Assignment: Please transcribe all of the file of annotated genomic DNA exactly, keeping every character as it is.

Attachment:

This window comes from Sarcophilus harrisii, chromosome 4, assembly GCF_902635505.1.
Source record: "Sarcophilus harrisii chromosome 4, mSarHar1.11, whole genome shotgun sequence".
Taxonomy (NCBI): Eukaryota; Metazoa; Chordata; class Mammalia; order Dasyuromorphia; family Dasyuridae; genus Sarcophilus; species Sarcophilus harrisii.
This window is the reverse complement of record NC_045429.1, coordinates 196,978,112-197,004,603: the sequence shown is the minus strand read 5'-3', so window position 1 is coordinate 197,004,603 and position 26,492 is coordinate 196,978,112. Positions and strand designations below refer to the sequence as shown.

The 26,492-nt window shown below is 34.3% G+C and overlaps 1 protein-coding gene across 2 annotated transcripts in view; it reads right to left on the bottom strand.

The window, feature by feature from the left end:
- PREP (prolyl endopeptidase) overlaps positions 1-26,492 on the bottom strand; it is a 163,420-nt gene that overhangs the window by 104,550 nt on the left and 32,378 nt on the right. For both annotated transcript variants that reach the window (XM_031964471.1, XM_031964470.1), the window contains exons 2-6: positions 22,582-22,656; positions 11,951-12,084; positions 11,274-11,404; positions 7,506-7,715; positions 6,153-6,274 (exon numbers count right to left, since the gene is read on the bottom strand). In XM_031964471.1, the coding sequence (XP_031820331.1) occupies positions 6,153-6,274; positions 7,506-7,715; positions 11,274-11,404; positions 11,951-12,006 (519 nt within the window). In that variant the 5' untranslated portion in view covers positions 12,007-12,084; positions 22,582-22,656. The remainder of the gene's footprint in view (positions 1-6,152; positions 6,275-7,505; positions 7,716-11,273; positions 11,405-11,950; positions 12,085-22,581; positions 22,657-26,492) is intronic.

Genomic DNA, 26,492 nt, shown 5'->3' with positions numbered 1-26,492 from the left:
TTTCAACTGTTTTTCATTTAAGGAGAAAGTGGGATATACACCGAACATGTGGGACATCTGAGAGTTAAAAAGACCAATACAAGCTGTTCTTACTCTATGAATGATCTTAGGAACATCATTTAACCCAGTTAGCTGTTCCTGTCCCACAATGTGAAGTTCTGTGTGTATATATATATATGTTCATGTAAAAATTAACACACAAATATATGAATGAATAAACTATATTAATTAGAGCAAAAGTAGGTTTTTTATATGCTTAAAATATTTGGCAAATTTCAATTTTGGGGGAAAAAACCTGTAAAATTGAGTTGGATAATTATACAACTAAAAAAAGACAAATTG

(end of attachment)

This window comes from Sarcophilus harrisii, chromosome 4, assembly GCF_902635505.1.
Source record: "Sarcophilus harrisii chromosome 4, mSarHar1.11, whole genome shotgun sequence".
Taxonomy (NCBI): Eukaryota; Metazoa; Chordata; class Mammalia; order Dasyuromorphia; family Dasyuridae; genus Sarcophilus; species Sarcophilus harrisii.
This window is the reverse complement of record NC_045429.1, coordinates 196,978,112-197,004,603: the sequence shown is the minus strand read 5'-3', so window position 1 is coordinate 197,004,603 and position 26,492 is coordinate 196,978,112. Positions and strand designations below refer to the sequence as shown.

The 26,492-nt window shown below is 34.3% G+C and overlaps 1 protein-coding gene across 2 annotated transcripts in view; it reads right to left on the bottom strand.

The window, feature by feature from the left end:
- PREP (prolyl endopeptidase) overlaps positions 1-26,492 on the bottom strand; it is a 163,420-nt gene that overhangs the window by 104,550 nt on the left and 32,378 nt on the right. For both annotated transcript variants that reach the window (XM_031964471.1, XM_031964470.1), the window contains exons 2-6: positions 22,582-22,656; positions 11,951-12,084; positions 11,274-11,404; positions 7,506-7,715; positions 6,153-6,274 (exon numbers count right to left, since the gene is read on the bottom strand). In XM_031964471.1, the coding sequence (XP_031820331.1) occupies positions 6,153-6,274; positions 7,506-7,715; positions 11,274-11,404; positions 11,951-12,006 (519 nt within the window). In that variant the 5' untranslated portion in view covers positions 12,007-12,084; positions 22,582-22,656. The remainder of the gene's footprint in view (positions 1-6,152; positions 6,275-7,505; positions 7,716-11,273; positions 11,405-11,950; positions 12,085-22,581; positions 22,657-26,492) is intronic.

Genomic DNA, 26,492 nt, shown 5'->3' with positions numbered 1-26,492 from the left:
TTTCAACTGTTTTTCATTTAAGGAGAAAGTGGGATATACACCGAACATGTGGGACATCTGAGAGTTAAAAAGACCAATACAAGCTGTTCTTACTCTATGAATGATCTTAGGAACATCATTTAACCCAGTTAGCTGTTCCTGTCCCACAATGTGAAGTTCTGTGTGTATATATATATATGTTCATGTAAAAATTAACACACAAATATATGAATGAATAAACTATATTAATTAGAGCAAAAGTAGGTTTTTTATATGCTTAAAATATTTGGCAAATTTCAATTTTGGGGGAAAAAACCTGTAAAATTGAGTTGGATAATTATACAACTAAAAAAAGACAAATTG